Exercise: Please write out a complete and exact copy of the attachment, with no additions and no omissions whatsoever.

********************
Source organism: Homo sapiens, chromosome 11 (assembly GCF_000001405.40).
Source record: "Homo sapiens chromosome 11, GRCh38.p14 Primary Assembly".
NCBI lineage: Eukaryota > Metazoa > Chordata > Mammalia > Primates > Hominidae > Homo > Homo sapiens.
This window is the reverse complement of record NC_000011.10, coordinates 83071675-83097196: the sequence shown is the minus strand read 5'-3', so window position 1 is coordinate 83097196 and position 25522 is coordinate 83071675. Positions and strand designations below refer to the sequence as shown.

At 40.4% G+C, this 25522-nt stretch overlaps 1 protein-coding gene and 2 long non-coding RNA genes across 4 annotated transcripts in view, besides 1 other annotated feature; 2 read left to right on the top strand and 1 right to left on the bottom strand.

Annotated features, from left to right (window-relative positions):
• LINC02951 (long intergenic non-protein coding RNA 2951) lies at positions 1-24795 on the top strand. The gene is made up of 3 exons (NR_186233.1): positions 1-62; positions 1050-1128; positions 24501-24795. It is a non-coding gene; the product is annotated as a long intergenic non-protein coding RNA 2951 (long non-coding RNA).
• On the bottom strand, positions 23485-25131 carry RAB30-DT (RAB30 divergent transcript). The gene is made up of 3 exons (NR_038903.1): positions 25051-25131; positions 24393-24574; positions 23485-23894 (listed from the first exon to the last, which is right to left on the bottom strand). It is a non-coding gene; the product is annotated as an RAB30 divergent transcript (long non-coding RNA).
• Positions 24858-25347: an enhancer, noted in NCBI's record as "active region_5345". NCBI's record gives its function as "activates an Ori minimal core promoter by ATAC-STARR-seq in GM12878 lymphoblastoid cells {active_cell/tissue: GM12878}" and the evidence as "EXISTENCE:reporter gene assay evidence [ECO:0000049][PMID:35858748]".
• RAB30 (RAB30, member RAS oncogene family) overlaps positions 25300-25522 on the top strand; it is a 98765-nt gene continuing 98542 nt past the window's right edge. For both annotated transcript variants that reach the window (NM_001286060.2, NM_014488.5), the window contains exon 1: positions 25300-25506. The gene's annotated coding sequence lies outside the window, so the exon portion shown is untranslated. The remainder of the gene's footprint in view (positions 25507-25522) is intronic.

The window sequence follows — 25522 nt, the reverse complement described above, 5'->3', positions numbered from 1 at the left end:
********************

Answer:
Source organism: Homo sapiens, chromosome 11 (assembly GCF_000001405.40).
Source record: "Homo sapiens chromosome 11, GRCh38.p14 Primary Assembly".
NCBI lineage: Eukaryota > Metazoa > Chordata > Mammalia > Primates > Hominidae > Homo > Homo sapiens.
This window is the reverse complement of record NC_000011.10, coordinates 83071675-83097196: the sequence shown is the minus strand read 5'-3', so window position 1 is coordinate 83097196 and position 25522 is coordinate 83071675. Positions and strand designations below refer to the sequence as shown.

At 40.4% G+C, this 25522-nt stretch overlaps 1 protein-coding gene and 2 long non-coding RNA genes across 4 annotated transcripts in view, besides 1 other annotated feature; 2 read left to right on the top strand and 1 right to left on the bottom strand.

Annotated features, from left to right (window-relative positions):
• LINC02951 (long intergenic non-protein coding RNA 2951) lies at positions 1-24795 on the top strand. The gene is made up of 3 exons (NR_186233.1): positions 1-62; positions 1050-1128; positions 24501-24795. It is a non-coding gene; the product is annotated as a long intergenic non-protein coding RNA 2951 (long non-coding RNA).
• On the bottom strand, positions 23485-25131 carry RAB30-DT (RAB30 divergent transcript). The gene is made up of 3 exons (NR_038903.1): positions 25051-25131; positions 24393-24574; positions 23485-23894 (listed from the first exon to the last, which is right to left on the bottom strand). It is a non-coding gene; the product is annotated as an RAB30 divergent transcript (long non-coding RNA).
• Positions 24858-25347: an enhancer, noted in NCBI's record as "active region_5345". NCBI's record gives its function as "activates an Ori minimal core promoter by ATAC-STARR-seq in GM12878 lymphoblastoid cells {active_cell/tissue: GM12878}" and the evidence as "EXISTENCE:reporter gene assay evidence [ECO:0000049][PMID:35858748]".
• RAB30 (RAB30, member RAS oncogene family) overlaps positions 25300-25522 on the top strand; it is a 98765-nt gene continuing 98542 nt past the window's right edge. For both annotated transcript variants that reach the window (NM_001286060.2, NM_014488.5), the window contains exon 1: positions 25300-25506. The gene's annotated coding sequence lies outside the window, so the exon portion shown is untranslated. The remainder of the gene's footprint in view (positions 25507-25522) is intronic.

The window sequence follows — 25522 nt, the reverse complement described above, 5'->3', positions numbered from 1 at the left end: